Rhythm notation problems

(5 posts)
  1. david6strings
    Member

    I need some help about understanding how to read for rithmic situations in a triplet feel situation. the first measure is four beats, i have written one thing in every beat, compare the beat 1 of the 12/8 measure with the beat 1 of the 4/4 swing feel. sound the same? So the same procedure with both 2 beats etcetera...

    The other option i found is to read it like it was straight 16's like a specific beat is no swing notation system affected by. i don't know. all of these, not a full measure like in the pic but one beat with some of the rythm in the pic and the rest of the measure filled with the triplet feel eights.
    i hope the post is understandable, it's so hard to me to explain it in english. cheers!!!

    http://cid-2eead9b260c7abc5.photos.live.com/self.aspx/ritmo/swing.JPG

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  2. Poparad
    Member

    Usually when there are a lot of sixteenth note rhythms in a swing feel, the part has shifted to a double-time feel, where the 8ths are now straight, and the sixteenths may or may not be swung (depending on the tempo).

    The rhythm on the first beat, though, is common in swing when the rhythms are otherwise 8th notes or longer, and the 12/8 interpretation that you have is the way to go about feeling that. The others are not rhythms you'll really ever see and have to swing like that. Beat 4 maybe, but it would just be like what you did for beat one, except that instead of two sixteenths, it's a sixteenth note triplet. The 8th would still become a quarter note in 12/8.

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  3. silverwater
    Member

    Poparad has pretty much has it.

    I don't think of both measures as sounding the same, but I understand how you're getting there and why there's confusion.

    Here's what you should do to play the first measure of your example with a swing feel: Write it out as two measures of 4/4, and double the value of each note.

    Here would be the values of the notes, and the counting underneath:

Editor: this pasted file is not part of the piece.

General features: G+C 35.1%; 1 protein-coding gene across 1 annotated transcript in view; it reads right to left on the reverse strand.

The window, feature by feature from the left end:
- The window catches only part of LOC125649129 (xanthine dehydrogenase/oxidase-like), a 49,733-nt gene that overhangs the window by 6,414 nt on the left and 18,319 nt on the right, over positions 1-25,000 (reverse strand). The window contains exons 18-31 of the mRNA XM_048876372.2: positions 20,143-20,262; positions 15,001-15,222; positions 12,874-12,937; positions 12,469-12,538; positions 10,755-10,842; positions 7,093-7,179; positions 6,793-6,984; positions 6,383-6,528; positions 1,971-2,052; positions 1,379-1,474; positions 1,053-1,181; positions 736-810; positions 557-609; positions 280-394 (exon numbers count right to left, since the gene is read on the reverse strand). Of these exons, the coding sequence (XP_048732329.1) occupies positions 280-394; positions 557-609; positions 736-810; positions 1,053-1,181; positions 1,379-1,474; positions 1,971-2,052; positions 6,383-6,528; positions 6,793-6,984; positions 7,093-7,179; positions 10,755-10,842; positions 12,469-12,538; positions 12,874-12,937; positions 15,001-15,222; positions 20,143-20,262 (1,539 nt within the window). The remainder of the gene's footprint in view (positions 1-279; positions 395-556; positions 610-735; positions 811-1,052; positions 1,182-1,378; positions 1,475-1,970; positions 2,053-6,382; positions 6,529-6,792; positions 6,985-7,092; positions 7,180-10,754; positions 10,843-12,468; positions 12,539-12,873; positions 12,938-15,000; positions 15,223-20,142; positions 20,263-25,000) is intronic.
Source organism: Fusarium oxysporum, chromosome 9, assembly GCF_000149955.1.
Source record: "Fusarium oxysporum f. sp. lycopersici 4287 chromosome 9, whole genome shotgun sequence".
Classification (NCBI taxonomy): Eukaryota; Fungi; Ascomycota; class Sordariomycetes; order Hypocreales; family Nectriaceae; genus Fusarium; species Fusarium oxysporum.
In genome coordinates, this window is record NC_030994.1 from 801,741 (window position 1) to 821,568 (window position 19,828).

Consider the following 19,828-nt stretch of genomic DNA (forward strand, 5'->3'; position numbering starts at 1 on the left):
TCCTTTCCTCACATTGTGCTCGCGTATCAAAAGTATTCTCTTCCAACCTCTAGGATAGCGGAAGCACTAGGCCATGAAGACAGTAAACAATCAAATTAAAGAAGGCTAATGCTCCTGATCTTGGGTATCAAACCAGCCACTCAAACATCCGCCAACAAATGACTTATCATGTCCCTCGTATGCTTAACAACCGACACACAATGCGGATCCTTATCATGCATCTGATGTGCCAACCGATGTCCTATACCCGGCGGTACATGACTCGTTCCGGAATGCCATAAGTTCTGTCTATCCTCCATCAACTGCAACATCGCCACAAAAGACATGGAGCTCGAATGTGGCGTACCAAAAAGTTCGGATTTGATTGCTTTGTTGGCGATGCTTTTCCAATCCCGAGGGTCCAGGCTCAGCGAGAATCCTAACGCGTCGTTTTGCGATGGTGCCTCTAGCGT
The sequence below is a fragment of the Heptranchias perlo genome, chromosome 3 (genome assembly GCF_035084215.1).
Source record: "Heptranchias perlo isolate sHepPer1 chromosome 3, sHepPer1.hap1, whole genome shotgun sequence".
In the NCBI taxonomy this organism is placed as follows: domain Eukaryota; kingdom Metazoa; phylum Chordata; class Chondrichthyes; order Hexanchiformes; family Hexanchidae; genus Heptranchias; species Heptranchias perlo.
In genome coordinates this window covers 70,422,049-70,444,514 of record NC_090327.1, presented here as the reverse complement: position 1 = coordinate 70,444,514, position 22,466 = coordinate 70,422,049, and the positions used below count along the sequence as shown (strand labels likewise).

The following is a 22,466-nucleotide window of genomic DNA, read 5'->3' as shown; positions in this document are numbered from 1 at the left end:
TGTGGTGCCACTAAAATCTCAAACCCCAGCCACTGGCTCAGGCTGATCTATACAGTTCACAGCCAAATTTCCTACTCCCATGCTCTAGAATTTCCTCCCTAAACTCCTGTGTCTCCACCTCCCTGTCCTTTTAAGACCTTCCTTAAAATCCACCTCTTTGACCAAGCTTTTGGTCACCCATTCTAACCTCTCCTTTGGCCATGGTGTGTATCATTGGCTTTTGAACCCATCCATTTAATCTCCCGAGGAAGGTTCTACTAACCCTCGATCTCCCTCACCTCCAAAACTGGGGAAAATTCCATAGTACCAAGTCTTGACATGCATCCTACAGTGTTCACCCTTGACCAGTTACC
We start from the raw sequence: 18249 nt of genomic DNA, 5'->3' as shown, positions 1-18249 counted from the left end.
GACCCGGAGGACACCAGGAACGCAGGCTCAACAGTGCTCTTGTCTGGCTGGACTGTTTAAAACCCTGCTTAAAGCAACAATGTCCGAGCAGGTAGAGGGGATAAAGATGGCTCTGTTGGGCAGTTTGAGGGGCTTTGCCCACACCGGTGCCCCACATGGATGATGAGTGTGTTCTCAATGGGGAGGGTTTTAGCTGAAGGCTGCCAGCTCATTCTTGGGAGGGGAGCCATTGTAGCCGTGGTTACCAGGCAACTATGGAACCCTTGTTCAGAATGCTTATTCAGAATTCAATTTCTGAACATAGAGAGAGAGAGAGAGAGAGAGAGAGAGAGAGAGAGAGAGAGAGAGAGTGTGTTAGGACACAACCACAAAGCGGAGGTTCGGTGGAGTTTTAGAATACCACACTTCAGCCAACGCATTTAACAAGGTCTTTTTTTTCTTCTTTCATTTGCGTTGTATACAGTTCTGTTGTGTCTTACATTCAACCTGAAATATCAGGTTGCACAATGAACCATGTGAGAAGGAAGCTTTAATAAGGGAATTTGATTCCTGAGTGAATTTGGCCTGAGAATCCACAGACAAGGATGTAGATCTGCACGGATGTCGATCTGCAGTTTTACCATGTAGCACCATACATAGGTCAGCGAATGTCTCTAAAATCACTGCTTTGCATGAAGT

(1/4 1/8 1/8 1/8 1/8 1/4 ) (1/8 1/4 1/8 1/4 [trip-el-let])

    ( "1" "2 &" " 3 &" "4" )( "1 &" "(2) &" "3" "4-pel-let")

    Play those two bars with a swing feel, but at twice the BPM as the original single measure. That is how the measure should sound.

    I'm getting here because when I hear people swinging 16th notes, they swing every other note, just like 1/8th notes. Four consecutive 16th notes with a swing feel at 60 BPM should sound identical to four consecutive 1/8 notes with a swing feel at 120 BPM. I'm also getting here because I often play up tempo 4/4 tunes in 2/2, tapping my foot twice for each measure instead of 4 times and subdividing the 1/8 notes as 1/16 notes in my head. The tune wouldn't sound right if I tried to perform the way you are interpreting things.

    Short & Simple Answer: The first 16th note in your example comes where an EVEN 1/8 note would be, not where a swung 1/8 would be. If someone wants a phrase like that to sound like your 12/8 example, but written in 4/4, they'll write triplet brackets around the beats.

  4. silverwater
    Member

    One more thing to add:

    Never forget that Jazz is a Blues/Soul/R&B-based music that often borrows elements, especially harmonic and melodic, from the European/Western Classical tradition. It's not the other way around. Anybody who approaches Confirmation like a classical musician approaches Brahms is doomed to sound lame, and wrong. Although sometimes Jazz musicians get really mathematical and intellectual with their playing/composing, in the end it's all about creating the energies and expressions of the blues.

    Also you may have been told this, but a swing feel is something personal and can't exactly be written out, and many players play the second note of a pair of "swung" 1/8 notes in different places...some closer to where the even 1/8 is, some maybe closer to the 16th.

  5. david6strings
    Member

    thanks for the answer guys. it seems to me useful in terms of hearing or writting arrangements of tunes.

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